Spurgeon’s Sorrows

How do we get through them? The times that knock the breath out; when even our strongest and bravest must confess with desolate eyes, “I do not know what to pray” (to paraphrase what Paul expresses in Rom. 8:26). How do we get through such times, when silences trump sentences? It is as if our words have no life jackets. They must stay, tread water in the shallows, and watch us from a distance. Words have no strength to venture with us into the heaving deeps that swallow us.

And many of us who believe in Jesus don’t like to admit it, but we find no immunity here either. Many of us know what it is to lose hair, weight, appetite and the semblance of ourselves. Painful circumstances or a disposition of gloom within our chemistry can put on their muddy boots and stand thick, full weighted and heavy upon our tired chests. It is almost like anxiety tying rope around the ankles and hands of our breath. Tied to a chair, with the lights out, we sit swallowing in panic the dark air.

These kinds of circumstances and bodily chemistry can steal the gift s of divine love too, as if all of God’s love letters and picture albums are burning up in a fire just outside the door, a fire which we are helpless to stop. We sit there, helpless in the dark of divine absence, tied to this chair, present only to ash and wheeze, while all we hold dear seems lost forever. We even wonder if we’ve brought this all on ourselves. It’s our fault. God is against us. We’ve forfeited God’s help.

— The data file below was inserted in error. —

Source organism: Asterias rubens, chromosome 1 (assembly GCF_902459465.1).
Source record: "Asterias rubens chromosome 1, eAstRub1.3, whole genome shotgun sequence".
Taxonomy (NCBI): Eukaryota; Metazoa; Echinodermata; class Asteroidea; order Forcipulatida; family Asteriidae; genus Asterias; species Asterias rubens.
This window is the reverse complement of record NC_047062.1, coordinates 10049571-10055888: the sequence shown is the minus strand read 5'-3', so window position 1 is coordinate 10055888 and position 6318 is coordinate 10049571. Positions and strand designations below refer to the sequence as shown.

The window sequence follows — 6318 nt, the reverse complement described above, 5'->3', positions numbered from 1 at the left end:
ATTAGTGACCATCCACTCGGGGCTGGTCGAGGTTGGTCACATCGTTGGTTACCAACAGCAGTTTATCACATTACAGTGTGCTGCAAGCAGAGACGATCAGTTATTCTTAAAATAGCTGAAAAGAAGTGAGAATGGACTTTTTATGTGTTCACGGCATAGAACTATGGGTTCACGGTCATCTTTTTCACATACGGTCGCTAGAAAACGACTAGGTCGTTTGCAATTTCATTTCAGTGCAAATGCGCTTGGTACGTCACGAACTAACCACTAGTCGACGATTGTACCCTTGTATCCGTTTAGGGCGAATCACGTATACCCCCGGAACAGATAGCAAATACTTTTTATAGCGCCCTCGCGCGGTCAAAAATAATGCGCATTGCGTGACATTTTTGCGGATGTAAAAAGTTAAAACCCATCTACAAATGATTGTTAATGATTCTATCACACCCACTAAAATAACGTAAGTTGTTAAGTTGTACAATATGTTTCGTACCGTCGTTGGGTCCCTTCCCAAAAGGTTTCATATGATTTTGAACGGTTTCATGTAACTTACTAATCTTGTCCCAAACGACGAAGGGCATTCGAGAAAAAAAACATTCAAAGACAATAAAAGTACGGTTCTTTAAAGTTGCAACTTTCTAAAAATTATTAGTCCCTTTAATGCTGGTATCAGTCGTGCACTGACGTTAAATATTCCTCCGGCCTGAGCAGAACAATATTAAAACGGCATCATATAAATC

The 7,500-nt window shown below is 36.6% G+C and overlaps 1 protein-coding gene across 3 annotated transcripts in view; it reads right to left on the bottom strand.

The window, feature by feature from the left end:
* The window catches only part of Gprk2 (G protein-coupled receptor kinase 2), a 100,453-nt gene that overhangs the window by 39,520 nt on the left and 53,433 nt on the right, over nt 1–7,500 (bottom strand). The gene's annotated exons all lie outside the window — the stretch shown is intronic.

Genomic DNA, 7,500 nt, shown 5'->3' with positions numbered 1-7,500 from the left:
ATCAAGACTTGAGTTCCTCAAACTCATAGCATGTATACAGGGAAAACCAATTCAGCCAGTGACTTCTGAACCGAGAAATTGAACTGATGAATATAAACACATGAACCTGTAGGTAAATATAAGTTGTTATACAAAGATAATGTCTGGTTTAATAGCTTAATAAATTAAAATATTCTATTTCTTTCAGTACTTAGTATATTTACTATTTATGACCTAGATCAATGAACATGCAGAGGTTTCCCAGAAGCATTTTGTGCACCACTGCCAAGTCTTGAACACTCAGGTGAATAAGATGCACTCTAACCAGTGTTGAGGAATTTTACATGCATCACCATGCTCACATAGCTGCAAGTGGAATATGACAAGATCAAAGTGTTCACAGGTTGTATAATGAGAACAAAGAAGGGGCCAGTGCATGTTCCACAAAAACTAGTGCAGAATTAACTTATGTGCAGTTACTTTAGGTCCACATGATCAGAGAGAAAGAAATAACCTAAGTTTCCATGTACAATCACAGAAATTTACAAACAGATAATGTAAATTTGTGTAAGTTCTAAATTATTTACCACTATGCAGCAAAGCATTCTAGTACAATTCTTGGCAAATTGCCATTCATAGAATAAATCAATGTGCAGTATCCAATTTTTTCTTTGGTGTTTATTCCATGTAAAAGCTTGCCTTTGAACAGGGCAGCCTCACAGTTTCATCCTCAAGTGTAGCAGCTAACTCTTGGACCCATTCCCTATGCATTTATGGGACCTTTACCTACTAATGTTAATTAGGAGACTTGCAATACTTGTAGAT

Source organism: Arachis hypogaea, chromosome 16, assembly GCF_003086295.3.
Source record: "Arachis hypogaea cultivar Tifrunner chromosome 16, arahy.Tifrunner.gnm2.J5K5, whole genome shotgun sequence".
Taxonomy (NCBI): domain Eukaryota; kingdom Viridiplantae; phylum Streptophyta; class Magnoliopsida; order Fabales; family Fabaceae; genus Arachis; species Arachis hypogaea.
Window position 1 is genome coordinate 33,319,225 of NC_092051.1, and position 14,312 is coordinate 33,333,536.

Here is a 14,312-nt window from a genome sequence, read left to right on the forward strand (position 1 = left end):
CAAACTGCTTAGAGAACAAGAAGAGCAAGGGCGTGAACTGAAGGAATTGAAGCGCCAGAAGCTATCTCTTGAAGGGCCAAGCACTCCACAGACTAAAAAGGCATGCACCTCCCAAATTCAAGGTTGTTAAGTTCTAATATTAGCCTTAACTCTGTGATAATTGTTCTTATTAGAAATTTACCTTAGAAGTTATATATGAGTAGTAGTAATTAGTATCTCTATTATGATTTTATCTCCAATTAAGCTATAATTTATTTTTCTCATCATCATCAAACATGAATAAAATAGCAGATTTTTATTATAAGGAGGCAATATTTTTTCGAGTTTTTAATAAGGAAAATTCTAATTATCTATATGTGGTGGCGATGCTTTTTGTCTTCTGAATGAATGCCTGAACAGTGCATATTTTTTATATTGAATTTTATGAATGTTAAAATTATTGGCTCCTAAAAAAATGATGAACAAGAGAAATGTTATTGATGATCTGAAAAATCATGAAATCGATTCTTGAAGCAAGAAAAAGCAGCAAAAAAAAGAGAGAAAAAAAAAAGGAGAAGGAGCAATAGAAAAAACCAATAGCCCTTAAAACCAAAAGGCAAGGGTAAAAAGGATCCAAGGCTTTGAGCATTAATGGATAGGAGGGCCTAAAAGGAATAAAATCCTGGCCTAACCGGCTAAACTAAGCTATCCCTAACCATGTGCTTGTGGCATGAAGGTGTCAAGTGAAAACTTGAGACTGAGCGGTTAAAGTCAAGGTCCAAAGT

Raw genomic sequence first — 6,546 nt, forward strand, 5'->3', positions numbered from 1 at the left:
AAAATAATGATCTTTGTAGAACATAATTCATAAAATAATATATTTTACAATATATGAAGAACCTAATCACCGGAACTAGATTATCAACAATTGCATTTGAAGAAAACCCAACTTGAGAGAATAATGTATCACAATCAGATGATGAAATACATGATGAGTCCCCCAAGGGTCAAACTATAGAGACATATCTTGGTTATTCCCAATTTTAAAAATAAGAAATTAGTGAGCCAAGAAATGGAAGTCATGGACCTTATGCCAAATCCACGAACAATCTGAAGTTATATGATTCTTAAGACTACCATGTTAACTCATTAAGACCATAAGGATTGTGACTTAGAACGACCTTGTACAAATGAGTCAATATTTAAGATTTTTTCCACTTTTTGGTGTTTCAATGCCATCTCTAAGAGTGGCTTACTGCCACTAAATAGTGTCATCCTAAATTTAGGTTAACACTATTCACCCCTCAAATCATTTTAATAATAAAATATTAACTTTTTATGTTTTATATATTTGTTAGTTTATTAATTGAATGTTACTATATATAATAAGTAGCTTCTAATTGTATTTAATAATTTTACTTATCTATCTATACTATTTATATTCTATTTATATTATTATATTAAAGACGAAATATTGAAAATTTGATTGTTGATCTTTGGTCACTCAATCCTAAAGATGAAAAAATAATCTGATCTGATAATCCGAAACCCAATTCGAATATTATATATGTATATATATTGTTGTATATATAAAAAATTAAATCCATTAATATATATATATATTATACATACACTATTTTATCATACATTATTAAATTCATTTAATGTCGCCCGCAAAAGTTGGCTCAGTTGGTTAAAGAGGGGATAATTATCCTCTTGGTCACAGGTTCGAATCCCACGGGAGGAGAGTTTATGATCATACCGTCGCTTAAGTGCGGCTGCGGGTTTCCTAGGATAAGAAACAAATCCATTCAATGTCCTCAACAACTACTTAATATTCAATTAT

Mentally, all of this, and its only Tuesday!

How do we get through?


The above extract is from Spurgeon’s Sorrows: Realistic Hope for those who Suffer from Depression, written by Zack Eswine. This is what people have said about it:

…Spurgeon from early years to final days found dark distress ever hovering on the edges of his mind and sometimes launching an all out assault on his very being. How he managed all this, by the grace of God, both for himself and for others, drives both the gripping content and the riveting literary style of Zack Eswine in Spurgeon’s Sorrows.

Tom J. Nettles, Former Senior Professor of Historical Theology, The Southern Baptist Theological Seminary, Louisville, Kentucky

The river of life often flows through sloughs of despond. Charles Spurgeon knew that well… Ditto Zack Eswine in this unusual, refreshing, sensible book… Read it, and take it to heart.

David Powlison, CCEF Executive Director, Senior Editor, Journal of Biblical Counseling

Zack Eswine is a pastor with the mind of a scholar and the heart of a poet. His wisdom gleaned from Charles Spurgeon’s struggle with depression is theologically profound and pastorally lucid.

Jason Byassee, Senior Pastor, Boone United Methodist Church, Boone, North Carolina

Zack Eswine, like Spurgeon, a preacher, pastor, and no stranger to suffering… there is much encouragement, comfort and practical help to be found in this rich and poetic treasure.

Richard Winter, Author of When Life Goes Dark: Finding Hope in the Midst of Depression, Director of Counseling at Covenant Theological Seminary, St. Louis, Missouri

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